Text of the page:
The Scariest Person in the Gym

Posted: September 23, 2012 in Articles, Golf, Tip of the Week

Who is the scariest person in your gym?  Is it the sweaty muscle bound man sticking out his chest who grunts when he lifts heavy weights?  Is the person running 100 mph on the treadmill gasping for breath spewing sweat onto the people beside them?  Are you are intimidated by the lean individual who does pushups and pull-ups till the cows come home?  Maybe, you are scared of that woman who doesn’t sweat at all and has the perfect shape?

As a personal trainer, the scariest person in the gym to me is the person who comes into the gym thinking they know everything about fitness!  This person may ask a fitness expert a question, but not let them answer before running off to the bench press.  This person may defy or pretend to listen to the advice of an expert.  This person walks into the gym thinking they are a personal trainer because they read an article in a magazine that had a workout in it that helped them “get ripped.”

I am also very scared of the former second string running back from “all star high school” that still does the exercises his coach showed him twenty years ago.  This individual, who often has some kind of nagging injury, continues to do sport specific exercises that are outdated and were intended to make them a better athlete in a sport they have not played in two decades.

Another frightening gym member is the one who comes into the gym with unrealistic goals.  Often times you see this person looking in the mirror or mimicking exercises that are being done by the fittest person in the gym.  They want to get fit quickly and they want to look like an athlete or supermodel.  This person has no clue that their genetic make up, body type, injury history, dedication or time constraints limits their abilities to look like a certain celebrity or athlete.

I am afraid of these individuals because these are the people who will get hurt, get sick and not be fit five years from now.  I am afraid because these people are not careful in the gym, do not ask for and listen to expert advice and do not thoroughly research safe workouts that meet their individual and realistic goals. If you are working on a new year’s (yes I know it is September….) resolution and you are new to the gym, do not be intimidated by those people described in the opening paragraph.  You should be afraid of becoming one of the people I am afraid of.  None of us should be scared of other gym members.  Everyone has the right to be fit and should feel comfortable working on their own PERSONAL health goals.  It is perfectly OK if you are beginning a workout and you don’t know everything or anything about fitness.  However if you are unsure of something or everything take a vested interest in your health; do some research, set some goals and ask for some expert advice!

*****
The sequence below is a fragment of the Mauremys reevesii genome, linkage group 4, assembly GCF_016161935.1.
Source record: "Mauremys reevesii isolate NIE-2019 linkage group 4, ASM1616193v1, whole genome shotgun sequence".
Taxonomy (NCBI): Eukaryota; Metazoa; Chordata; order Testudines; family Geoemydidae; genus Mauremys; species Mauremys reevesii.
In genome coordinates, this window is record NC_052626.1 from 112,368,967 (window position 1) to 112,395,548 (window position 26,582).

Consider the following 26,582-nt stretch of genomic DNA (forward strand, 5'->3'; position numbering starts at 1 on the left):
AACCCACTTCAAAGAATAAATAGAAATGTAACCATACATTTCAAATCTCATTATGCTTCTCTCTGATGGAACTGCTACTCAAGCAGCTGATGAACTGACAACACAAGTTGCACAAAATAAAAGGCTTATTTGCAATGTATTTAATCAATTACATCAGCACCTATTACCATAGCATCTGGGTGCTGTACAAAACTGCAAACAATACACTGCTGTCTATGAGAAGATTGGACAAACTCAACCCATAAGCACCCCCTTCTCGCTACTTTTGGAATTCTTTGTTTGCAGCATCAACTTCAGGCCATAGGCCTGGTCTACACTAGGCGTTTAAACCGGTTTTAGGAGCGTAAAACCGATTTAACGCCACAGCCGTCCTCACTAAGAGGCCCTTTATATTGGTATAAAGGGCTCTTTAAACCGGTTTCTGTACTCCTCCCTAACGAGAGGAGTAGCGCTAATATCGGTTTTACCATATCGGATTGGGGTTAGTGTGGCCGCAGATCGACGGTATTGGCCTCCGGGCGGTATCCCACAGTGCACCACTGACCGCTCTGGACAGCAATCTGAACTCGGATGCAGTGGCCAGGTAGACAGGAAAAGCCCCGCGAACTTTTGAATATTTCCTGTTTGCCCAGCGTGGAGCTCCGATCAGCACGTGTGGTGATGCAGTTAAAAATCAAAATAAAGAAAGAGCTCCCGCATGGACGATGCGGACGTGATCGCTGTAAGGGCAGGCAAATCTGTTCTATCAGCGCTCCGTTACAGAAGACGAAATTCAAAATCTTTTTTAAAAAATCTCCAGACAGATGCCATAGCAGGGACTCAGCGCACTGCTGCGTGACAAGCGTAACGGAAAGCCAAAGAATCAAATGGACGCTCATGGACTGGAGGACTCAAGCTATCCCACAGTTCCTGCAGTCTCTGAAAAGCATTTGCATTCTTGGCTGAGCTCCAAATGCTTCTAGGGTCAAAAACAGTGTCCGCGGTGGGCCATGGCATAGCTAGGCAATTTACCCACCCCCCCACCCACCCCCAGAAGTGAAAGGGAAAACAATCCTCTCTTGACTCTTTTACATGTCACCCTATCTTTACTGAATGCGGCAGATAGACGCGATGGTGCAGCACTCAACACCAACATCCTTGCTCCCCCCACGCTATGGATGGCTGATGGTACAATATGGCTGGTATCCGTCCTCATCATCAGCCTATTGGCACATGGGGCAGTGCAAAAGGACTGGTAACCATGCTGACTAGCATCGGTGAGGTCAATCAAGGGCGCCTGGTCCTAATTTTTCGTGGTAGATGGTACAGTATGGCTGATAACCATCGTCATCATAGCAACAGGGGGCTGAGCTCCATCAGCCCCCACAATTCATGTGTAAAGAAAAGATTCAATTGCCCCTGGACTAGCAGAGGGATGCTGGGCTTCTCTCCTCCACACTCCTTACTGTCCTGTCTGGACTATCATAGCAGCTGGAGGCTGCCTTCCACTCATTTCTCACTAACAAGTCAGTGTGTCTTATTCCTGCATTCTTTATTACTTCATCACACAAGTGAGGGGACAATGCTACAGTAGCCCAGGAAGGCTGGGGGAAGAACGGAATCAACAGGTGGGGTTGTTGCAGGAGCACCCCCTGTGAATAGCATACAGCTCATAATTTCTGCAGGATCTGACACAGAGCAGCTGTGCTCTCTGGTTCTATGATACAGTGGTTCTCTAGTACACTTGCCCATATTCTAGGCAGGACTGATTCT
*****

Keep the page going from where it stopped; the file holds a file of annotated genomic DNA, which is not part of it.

Comments
  1. Carlos Shannon says:

    Hi Mr. Garrett,

    I’ve been reading your site, and just wondering if you’d help me ponder some thoughts on my new diet. (I say “diet” not as in I’m going on a ‘diet’ or ‘dieting’, but just in general for the food and nutrition that I consume) Even though the “Atkins diet” has since been refuted, recent studies/times have all pretty much noted that we should avoid (or at least cut back) on the unhealthy carbs and sugars. We all know about the ‘South Beach diet’ (I just read a book in which the author details the diet as the character’s parents were on it!) and a co-worker recently informed me of the Primal Blueprint 101 (Mark’s Daily Apple). Granted, I did not by the Primal Blueprint book, but I think I get the gist: raw, unprocessed and no carbs, not even beans! It doesn’t sounds that hard – unless you love a big bowl of pasta or rice every now and again, or even break on a sandwich – and I know people how have followed these diets and adapted them into their life styles (so it’s not just a temporary diet), but it does not mention the carbs that are needed for energy for active people. Are these just meant as a way for people to lose weight without working out or only moderately active?

    I work out – these days mostly cardio 3-4 days a week for 20min-1hr depending on what I’m doing and a day or two of body weight training, so I know I need carbs for energy. Sure maybe bowls of rice and noodles 3-4+ days a week is a bit much, but I’m in Asia right now and it’s certainly working ok for them. They aren’t the most muscular group, but certainly not even close to the obesity issue that’s everywhere in the states. There could be plenty of other variables that allow a carbs based diet to work in Asia, so forget I mentioned that. But what I am pondering is how much carbs does my body NEED. I don’t want to take in too many as I certainly agree that carbs and sugars are not good and can be dangerous, but how do you balance so that you cut out as much as possible but still have some for the energy that you need to be physically active a 3-4 days a week?

    Thanks,
    Carlos

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